Now accurately diagnosed, Bob is still symptomatic despite been treated with antibiotics for almost a year. His Lyme disease specialist is following a pulse dosing approach, in which escalating antibiotic doses are followed by a prolonged antibiotic-free period. Bob has also lost weight, which he believes might be due to extended antibiotic use. “My body is just exhausted. I’m really tired. The only relief I get is from marijuana,” he says, the frustration evident in his voice.
“For years I shunned cannabis as a hippy drug, and never really had a good experience with it in my twenties or thirties. But, I was willing to try anything to get relief, anything because I was running out of patience.”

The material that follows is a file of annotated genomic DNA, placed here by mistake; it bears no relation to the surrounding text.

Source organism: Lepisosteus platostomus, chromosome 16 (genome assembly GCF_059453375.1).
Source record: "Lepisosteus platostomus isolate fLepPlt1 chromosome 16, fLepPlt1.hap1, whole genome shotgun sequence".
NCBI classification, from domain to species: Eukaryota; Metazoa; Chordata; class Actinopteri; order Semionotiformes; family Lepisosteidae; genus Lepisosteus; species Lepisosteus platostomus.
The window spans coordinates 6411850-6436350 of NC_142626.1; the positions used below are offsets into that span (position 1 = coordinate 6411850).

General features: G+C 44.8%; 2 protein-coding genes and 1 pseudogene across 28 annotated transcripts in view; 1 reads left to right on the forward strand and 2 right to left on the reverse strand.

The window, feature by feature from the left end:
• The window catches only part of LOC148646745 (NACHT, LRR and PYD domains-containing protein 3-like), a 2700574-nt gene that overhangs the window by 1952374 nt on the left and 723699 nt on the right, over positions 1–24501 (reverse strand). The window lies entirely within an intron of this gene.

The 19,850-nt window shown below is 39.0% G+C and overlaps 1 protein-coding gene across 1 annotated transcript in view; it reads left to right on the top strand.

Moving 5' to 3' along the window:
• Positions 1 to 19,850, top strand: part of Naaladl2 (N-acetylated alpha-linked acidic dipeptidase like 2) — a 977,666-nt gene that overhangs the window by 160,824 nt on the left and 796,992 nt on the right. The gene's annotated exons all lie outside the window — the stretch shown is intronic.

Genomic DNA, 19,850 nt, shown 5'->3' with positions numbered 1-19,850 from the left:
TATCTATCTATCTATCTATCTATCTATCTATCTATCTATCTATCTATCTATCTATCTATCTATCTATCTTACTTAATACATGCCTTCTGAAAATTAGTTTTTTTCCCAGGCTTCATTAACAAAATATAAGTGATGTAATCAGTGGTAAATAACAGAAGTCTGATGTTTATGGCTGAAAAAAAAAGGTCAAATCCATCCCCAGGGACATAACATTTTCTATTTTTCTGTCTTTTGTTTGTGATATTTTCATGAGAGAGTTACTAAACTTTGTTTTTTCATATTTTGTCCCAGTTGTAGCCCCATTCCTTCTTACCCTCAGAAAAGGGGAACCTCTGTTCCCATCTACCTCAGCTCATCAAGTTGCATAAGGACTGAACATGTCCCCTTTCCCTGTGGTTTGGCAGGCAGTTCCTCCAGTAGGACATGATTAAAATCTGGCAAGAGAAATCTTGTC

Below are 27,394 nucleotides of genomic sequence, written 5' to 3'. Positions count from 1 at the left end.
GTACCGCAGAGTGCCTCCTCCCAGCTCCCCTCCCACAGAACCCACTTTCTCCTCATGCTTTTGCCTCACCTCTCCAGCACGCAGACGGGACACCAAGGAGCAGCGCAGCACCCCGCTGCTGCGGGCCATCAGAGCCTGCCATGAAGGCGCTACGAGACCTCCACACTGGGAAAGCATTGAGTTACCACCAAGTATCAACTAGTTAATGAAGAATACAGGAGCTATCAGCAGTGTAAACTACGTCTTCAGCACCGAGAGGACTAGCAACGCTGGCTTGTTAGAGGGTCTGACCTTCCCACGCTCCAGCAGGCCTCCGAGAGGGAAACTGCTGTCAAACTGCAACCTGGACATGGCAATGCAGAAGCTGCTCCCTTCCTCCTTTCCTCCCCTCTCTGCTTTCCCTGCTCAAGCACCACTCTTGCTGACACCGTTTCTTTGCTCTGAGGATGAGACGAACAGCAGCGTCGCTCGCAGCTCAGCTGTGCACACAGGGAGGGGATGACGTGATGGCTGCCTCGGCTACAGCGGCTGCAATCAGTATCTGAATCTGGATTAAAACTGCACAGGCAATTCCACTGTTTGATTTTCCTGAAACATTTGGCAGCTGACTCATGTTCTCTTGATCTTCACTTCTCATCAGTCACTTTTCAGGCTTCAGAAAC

Unofficially, cannabis has become Bob’s go-to drug for getting sleep. At first, it was difficult to get his hands on the substance without a prescription. Talking about it with colleagues or acquaintances proved difficult, as Bob feared professional retribution. However, sleepless nights easily trumped stigma and misconceptions. “For years I shunned cannabis as a hippy drug, and never really had a good experience with it in my twenties or thirties. But, I was willing to try anything to get relief, anything because I was running out of patience,” he states.
For Bob, smoking cannabis every night to relax and rest works. “So much so I told those close to me, and once they knew I was sleeping they were on board.”
For sleep, a THC-dominant Cannabis indica strain is recommended.
Physicians that advocate cannabis for Lyme disease patients with persistent symptoms recommend finding the dosage and cannabis strain that works best for them. If smoking isn’t for you, vaping, edibles, oils or sublingual extracts present other options. To sleep, for example, a THC-dominant Cannabis indica strain has been suggested.